Why does the glee with which the media grabs onto reports that say class sizes don't matter make me grind my teeth?
In my teaching life, which began over 4 decades ago, I began with huge classes, the like of which we don't see these days. Teaching 44 exceptionally bright 14 year olds for English, History and Maths in my first year on the job, in a large metropolitan high school, was fortunately not something I had to repeat much in ensuing years. But as time went on, the classes became smaller. Just as well, or I certainly would have been the victim of early burnout.
I certainly believe that, although there is a critical mass of brains to rub together that you need in a class, the smaller the class, the better outcomes the teacher can deliver. Somewhere between 20 and 25 students is what I prefer. It makes preparation and marking manageable, as well as getting to know your students in detail.
Today's media posts are both related to the publication of the Gratton report.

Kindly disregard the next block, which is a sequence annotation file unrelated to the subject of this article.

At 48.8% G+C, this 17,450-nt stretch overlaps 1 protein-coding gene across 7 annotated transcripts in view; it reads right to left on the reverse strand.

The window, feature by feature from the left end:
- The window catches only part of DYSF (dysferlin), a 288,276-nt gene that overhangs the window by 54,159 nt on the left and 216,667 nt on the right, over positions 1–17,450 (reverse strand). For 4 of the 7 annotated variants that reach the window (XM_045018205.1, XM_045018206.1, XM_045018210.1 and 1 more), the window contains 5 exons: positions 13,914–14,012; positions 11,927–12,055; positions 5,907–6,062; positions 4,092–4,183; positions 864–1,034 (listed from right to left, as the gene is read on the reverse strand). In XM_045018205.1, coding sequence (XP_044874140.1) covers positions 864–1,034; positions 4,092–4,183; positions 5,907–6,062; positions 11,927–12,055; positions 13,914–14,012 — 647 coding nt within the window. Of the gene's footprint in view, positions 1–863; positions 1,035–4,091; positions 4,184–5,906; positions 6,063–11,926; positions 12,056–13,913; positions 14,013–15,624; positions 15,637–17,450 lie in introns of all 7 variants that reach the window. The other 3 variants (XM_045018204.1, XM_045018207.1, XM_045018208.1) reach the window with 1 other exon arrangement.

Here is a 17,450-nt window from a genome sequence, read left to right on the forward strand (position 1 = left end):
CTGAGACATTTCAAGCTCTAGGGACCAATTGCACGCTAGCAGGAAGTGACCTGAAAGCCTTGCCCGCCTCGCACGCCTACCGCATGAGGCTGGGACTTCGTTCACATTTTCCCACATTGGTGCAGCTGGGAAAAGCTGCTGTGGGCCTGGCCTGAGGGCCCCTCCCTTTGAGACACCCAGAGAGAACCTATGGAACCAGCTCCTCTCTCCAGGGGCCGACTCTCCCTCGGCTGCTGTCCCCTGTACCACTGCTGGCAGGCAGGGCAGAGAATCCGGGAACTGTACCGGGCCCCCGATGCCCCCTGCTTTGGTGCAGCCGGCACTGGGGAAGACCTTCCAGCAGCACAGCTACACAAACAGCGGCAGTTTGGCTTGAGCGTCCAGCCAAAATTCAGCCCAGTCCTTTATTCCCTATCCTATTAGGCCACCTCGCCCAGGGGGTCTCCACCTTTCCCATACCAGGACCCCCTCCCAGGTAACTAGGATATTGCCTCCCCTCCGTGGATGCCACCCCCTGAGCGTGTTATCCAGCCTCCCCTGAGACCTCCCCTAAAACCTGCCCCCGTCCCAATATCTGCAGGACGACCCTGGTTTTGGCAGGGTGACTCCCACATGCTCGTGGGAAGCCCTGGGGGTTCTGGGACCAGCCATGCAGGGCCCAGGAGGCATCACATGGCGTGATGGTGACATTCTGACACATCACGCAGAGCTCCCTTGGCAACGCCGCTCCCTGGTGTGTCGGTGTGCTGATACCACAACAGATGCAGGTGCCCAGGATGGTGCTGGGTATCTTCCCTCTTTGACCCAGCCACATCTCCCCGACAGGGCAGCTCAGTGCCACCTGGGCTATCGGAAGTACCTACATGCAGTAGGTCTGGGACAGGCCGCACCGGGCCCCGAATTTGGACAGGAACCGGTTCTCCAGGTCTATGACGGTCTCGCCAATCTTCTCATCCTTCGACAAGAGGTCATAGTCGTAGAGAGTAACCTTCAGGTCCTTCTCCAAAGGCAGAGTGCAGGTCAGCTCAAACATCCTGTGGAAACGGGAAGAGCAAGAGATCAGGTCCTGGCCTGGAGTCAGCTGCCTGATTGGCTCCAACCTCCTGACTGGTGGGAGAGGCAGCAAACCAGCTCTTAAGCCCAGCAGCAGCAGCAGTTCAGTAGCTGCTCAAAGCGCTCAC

The Australian says GOVERNMENTS waste millions of dollars in education on expensive and ineffectual programs to reduce class sizes. While the Adelaide Advertiser headlines SMALLER classes are a waste of money and do not improve students' results as much as having higher-skilled and innovative teachers, an education policy expert says.
Worth discussing though are the listing by the Grattan Institute's director of school education, Ben Jensen, of five main mechanisms to improve teaching standards:
- improving the quality of applicants to become teachers;
- improving the quality of their initial education and training;
- evaluating and providing feedback to teachers once they're in classrooms;
- recognising and rewarding effective teachers;
- and moving on ineffective teachers who are unable to improve.
I don't think there would be one teacher who wouldn't like to see the last 3 happen.